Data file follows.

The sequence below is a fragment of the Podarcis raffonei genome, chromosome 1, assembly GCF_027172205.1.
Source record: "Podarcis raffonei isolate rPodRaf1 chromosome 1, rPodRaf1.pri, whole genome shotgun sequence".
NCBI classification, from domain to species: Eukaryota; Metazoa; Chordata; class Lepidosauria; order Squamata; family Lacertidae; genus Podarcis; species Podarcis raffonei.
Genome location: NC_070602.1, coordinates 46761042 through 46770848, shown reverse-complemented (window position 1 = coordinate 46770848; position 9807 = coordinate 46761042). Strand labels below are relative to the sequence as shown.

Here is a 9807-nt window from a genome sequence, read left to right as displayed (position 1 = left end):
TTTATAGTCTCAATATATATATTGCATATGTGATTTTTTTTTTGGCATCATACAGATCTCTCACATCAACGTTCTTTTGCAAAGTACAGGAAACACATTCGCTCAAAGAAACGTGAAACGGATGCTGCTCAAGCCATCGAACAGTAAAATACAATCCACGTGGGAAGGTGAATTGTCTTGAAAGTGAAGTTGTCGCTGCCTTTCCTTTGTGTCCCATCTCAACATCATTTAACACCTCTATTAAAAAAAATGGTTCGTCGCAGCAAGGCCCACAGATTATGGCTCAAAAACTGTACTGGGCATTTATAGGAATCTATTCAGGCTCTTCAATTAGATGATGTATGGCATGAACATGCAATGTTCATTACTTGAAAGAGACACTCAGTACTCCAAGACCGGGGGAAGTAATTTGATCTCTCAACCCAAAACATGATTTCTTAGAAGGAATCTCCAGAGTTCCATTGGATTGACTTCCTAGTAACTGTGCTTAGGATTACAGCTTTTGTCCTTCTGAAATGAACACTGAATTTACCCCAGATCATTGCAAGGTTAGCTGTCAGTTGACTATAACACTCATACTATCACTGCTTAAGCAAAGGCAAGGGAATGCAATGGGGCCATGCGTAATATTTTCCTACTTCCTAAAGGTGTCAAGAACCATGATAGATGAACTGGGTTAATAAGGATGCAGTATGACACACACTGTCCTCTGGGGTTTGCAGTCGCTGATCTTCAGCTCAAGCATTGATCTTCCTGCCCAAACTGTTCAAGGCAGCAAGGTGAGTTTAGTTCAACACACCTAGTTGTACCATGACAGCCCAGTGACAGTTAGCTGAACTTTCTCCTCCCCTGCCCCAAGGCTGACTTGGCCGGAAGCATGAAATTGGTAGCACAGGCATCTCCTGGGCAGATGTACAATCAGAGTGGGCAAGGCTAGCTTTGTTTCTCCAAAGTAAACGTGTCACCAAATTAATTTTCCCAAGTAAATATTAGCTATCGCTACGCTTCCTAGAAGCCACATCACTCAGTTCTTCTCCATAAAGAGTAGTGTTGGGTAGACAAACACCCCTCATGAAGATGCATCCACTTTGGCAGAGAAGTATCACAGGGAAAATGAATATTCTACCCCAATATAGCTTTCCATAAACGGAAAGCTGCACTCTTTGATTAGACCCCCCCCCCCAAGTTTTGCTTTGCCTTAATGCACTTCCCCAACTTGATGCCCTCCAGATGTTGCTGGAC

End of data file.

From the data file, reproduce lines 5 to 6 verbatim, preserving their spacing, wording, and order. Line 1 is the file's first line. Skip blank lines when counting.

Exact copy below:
Here is a 9807-nt window from a genome sequence, read left to right as displayed (position 1 = left end):
TTTATAGTCTCAATATATATATTGCATATGTGATTTTTTTTTTGGCATCATACAGATCTCTCACATCAACGTTCTTTTGCAAAGTACAGGAAACACATTCGCTCAAAGAAACGTGAAACGGATGCTGCTCAAGCCATCGAACAGTAAAATACAATCCACGTGGGAAGGTGAATTGTCTTGAAAGTGAAGTTGTCGCTGCCTTTCCTTTGTGTCCCATCTCAACATCATTTAACACCTCTATTAAAAAAAATGGTTCGTCGCAGCAAGGCCCACAGATTATGGCTCAAAAACTGTACTGGGCATTTATAGGAATCTATTCAGGCTCTTCAATTAGATGATGTATGGCATGAACATGCAATGTTCATTACTTGAAAGAGACACTCAGTACTCCAAGACCGGGGGAAGTAATTTGATCTCTCAACCCAAAACATGATTTCTTAGAAGGAATCTCCAGAGTTCCATTGGATTGACTTCCTAGTAACTGTGCTTAGGATTACAGCTTTTGTCCTTCTGAAATGAACACTGAATTTACCCCAGATCATTGCAAGGTTAGCTGTCAGTTGACTATAACACTCATACTATCACTGCTTAAGCAAAGGCAAGGGAATGCAATGGGGCCATGCGTAATATTTTCCTACTTCCTAAAGGTGTCAAGAACCATGATAGATGAACTGGGTTAATAAGGATGCAGTATGACACACACTGTCCTCTGGGGTTTGCAGTCGCTGATCTTCAGCTCAAGCATTGATCTTCCTGCCCAAACTGTTCAAGGCAGCAAGGTGAGTTTAGTTCAACACACCTAGTTGTACCATGACAGCCCAGTGACAGTTAGCTGAACTTTCTCCTCCCCTGCCCCAAGGCTGACTTGGCCGGAAGCATGAAATTGGTAGCACAGGCATCTCCTGGGCAGATGTACAATCAGAGTGGGCAAGGCTAGCTTTGTTTCTCCAAAGTAAACGTGTCACCAAATTAATTTTCCCAAGTAAATATTAGCTATCGCTACGCTTCCTAGAAGCCACATCACTCAGTTCTTCTCCATAAAGAGTAGTGTTGGGTAGACAAACACCCCTCATGAAGATGCATCCACTTTGGCAGAGAAGTATCACAGGGAAAATGAATATTCTACCCCAATATAGCTTTCCATAAACGGAAAGCTGCACTCTTTGATTAGACCCCCCCCCCCAAGTTTTGCTTTGCCTTAATGCACTTCCCCAACTTGATGCCCTCCAGATGTTGCTGGAC